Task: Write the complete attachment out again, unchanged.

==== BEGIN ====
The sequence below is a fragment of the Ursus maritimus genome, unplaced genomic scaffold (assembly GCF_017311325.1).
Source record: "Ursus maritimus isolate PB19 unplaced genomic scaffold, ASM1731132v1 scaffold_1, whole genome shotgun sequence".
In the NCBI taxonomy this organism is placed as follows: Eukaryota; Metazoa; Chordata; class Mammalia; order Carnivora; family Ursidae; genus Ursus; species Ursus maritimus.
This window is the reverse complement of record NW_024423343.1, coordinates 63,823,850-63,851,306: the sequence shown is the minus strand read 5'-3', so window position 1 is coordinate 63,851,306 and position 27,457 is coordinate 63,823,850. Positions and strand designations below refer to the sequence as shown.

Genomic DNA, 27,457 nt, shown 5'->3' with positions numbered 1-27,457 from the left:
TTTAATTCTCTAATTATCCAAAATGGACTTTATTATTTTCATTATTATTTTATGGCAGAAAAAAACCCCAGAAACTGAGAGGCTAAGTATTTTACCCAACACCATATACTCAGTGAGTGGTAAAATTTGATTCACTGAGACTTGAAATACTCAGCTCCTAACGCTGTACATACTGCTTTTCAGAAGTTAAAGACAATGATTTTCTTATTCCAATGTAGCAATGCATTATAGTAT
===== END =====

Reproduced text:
The sequence below is a fragment of the Ursus maritimus genome, unplaced genomic scaffold (assembly GCF_017311325.1).
Source record: "Ursus maritimus isolate PB19 unplaced genomic scaffold, ASM1731132v1 scaffold_1, whole genome shotgun sequence".
In the NCBI taxonomy this organism is placed as follows: Eukaryota; Metazoa; Chordata; class Mammalia; order Carnivora; family Ursidae; genus Ursus; species Ursus maritimus.
This window is the reverse complement of record NW_024423343.1, coordinates 63,823,850-63,851,306: the sequence shown is the minus strand read 5'-3', so window position 1 is coordinate 63,851,306 and position 27,457 is coordinate 63,823,850. Positions and strand designations below refer to the sequence as shown.

Genomic DNA, 27,457 nt, shown 5'->3' with positions numbered 1-27,457 from the left:
TTTAATTCTCTAATTATCCAAAATGGACTTTATTATTTTCATTATTATTTTATGGCAGAAAAAAACCCCAGAAACTGAGAGGCTAAGTATTTTACCCAACACCATATACTCAGTGAGTGGTAAAATTTGATTCACTGAGACTTGAAATACTCAGCTCCTAACGCTGTACATACTGCTTTTCAGAAGTTAAAGACAATGATTTTCTTATTCCAATGTAGCAATGCATTATAGTAT